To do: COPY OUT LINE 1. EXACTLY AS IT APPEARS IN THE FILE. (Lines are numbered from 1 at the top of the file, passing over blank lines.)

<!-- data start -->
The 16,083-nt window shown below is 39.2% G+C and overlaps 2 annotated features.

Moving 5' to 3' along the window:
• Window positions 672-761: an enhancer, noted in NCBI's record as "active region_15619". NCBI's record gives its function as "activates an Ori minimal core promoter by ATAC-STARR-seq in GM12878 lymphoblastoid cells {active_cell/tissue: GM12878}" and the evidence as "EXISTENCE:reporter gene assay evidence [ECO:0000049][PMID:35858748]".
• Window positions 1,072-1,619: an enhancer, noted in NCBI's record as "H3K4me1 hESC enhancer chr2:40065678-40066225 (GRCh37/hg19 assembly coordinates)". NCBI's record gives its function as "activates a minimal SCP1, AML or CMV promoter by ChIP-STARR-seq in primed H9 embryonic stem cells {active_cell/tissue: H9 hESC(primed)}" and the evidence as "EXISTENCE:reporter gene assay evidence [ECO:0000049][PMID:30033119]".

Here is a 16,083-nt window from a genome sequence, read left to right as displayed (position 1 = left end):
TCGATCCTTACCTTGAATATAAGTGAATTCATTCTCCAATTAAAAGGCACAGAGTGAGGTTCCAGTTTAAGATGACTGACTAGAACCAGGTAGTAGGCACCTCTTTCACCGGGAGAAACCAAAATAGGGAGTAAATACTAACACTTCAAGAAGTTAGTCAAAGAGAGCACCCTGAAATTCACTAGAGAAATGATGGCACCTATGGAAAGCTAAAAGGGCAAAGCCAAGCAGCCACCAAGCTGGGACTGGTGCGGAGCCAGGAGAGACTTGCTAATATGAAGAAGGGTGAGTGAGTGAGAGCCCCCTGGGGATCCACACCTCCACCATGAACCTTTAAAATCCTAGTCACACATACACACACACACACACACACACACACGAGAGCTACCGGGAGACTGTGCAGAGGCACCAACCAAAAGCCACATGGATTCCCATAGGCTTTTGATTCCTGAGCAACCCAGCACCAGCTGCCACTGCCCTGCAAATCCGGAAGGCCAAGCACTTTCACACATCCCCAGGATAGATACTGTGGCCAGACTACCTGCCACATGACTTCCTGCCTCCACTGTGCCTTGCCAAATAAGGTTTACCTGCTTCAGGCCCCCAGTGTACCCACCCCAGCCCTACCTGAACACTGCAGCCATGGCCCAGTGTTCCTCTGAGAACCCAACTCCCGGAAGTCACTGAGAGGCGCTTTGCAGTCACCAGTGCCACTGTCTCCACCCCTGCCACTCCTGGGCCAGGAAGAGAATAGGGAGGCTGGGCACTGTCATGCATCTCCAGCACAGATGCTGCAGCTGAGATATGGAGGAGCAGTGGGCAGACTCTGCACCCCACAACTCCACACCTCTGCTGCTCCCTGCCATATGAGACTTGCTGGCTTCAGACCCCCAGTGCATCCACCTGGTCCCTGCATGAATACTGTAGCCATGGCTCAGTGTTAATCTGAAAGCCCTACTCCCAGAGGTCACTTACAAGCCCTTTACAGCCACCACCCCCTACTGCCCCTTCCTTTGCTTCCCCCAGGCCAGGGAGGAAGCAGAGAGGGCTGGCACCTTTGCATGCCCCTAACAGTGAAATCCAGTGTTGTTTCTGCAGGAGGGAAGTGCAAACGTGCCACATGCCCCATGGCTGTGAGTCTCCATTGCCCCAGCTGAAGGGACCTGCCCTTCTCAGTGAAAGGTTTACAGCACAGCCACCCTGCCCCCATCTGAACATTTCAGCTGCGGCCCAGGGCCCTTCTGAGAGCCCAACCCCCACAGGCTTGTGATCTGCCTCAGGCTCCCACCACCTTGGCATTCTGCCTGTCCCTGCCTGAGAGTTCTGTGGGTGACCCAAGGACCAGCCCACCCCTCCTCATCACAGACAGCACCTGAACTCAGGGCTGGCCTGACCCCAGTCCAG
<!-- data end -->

The 16,083-nt window shown below is 39.2% G+C and overlaps 2 annotated features.